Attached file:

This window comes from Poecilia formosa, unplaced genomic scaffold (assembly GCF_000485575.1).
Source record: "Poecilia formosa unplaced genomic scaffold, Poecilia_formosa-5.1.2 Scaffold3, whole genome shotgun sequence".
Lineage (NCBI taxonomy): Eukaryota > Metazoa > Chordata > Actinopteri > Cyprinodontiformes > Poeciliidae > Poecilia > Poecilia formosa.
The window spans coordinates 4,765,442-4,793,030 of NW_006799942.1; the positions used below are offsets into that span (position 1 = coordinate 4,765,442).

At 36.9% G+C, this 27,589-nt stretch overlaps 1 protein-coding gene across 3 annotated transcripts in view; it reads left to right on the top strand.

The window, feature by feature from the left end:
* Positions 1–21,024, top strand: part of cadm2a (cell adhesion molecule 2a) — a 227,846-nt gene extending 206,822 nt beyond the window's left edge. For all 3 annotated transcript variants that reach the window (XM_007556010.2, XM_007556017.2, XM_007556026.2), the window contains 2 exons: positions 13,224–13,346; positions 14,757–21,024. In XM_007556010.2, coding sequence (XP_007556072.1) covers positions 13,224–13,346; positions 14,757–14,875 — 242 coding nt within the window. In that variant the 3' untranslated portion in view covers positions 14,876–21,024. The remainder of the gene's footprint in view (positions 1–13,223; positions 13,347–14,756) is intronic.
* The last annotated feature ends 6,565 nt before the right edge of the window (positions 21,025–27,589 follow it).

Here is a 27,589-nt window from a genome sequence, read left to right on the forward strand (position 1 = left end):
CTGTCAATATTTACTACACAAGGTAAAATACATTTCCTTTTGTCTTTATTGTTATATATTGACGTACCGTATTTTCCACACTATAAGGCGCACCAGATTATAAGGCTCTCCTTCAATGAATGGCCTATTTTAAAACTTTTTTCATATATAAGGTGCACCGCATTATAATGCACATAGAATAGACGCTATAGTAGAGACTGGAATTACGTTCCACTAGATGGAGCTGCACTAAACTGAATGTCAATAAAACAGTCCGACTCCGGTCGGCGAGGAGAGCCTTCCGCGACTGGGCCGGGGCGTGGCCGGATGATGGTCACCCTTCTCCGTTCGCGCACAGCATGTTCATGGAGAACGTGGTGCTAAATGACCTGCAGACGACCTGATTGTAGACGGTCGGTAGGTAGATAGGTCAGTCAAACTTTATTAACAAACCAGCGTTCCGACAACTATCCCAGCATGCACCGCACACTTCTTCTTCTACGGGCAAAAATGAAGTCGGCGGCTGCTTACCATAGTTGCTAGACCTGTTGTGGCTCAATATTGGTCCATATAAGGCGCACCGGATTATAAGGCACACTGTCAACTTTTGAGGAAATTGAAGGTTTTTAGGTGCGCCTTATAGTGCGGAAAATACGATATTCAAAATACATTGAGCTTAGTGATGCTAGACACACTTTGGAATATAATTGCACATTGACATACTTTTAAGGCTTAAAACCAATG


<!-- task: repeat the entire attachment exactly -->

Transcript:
This window comes from Poecilia formosa, unplaced genomic scaffold (assembly GCF_000485575.1).
Source record: "Poecilia formosa unplaced genomic scaffold, Poecilia_formosa-5.1.2 Scaffold3, whole genome shotgun sequence".
Lineage (NCBI taxonomy): Eukaryota > Metazoa > Chordata > Actinopteri > Cyprinodontiformes > Poeciliidae > Poecilia > Poecilia formosa.
The window spans coordinates 4,765,442-4,793,030 of NW_006799942.1; the positions used below are offsets into that span (position 1 = coordinate 4,765,442).

At 36.9% G+C, this 27,589-nt stretch overlaps 1 protein-coding gene across 3 annotated transcripts in view; it reads left to right on the top strand.

The window, feature by feature from the left end:
* Positions 1–21,024, top strand: part of cadm2a (cell adhesion molecule 2a) — a 227,846-nt gene extending 206,822 nt beyond the window's left edge. For all 3 annotated transcript variants that reach the window (XM_007556010.2, XM_007556017.2, XM_007556026.2), the window contains 2 exons: positions 13,224–13,346; positions 14,757–21,024. In XM_007556010.2, coding sequence (XP_007556072.1) covers positions 13,224–13,346; positions 14,757–14,875 — 242 coding nt within the window. In that variant the 3' untranslated portion in view covers positions 14,876–21,024. The remainder of the gene's footprint in view (positions 1–13,223; positions 13,347–14,756) is intronic.
* The last annotated feature ends 6,565 nt before the right edge of the window (positions 21,025–27,589 follow it).

Here is a 27,589-nt window from a genome sequence, read left to right on the forward strand (position 1 = left end):
CTGTCAATATTTACTACACAAGGTAAAATACATTTCCTTTTGTCTTTATTGTTATATATTGACGTACCGTATTTTCCACACTATAAGGCGCACCAGATTATAAGGCTCTCCTTCAATGAATGGCCTATTTTAAAACTTTTTTCATATATAAGGTGCACCGCATTATAATGCACATAGAATAGACGCTATAGTAGAGACTGGAATTACGTTCCACTAGATGGAGCTGCACTAAACTGAATGTCAATAAAACAGTCCGACTCCGGTCGGCGAGGAGAGCCTTCCGCGACTGGGCCGGGGCGTGGCCGGATGATGGTCACCCTTCTCCGTTCGCGCACAGCATGTTCATGGAGAACGTGGTGCTAAATGACCTGCAGACGACCTGATTGTAGACGGTCGGTAGGTAGATAGGTCAGTCAAACTTTATTAACAAACCAGCGTTCCGACAACTATCCCAGCATGCACCGCACACTTCTTCTTCTACGGGCAAAAATGAAGTCGGCGGCTGCTTACCATAGTTGCTAGACCTGTTGTGGCTCAATATTGGTCCATATAAGGCGCACCGGATTATAAGGCACACTGTCAACTTTTGAGGAAATTGAAGGTTTTTAGGTGCGCCTTATAGTGCGGAAAATACGATATTCAAAATACATTGAGCTTAGTGATGCTAGACACACTTTGGAATATAATTGCACATTGACATACTTTTAAGGCTTAAAACCAATG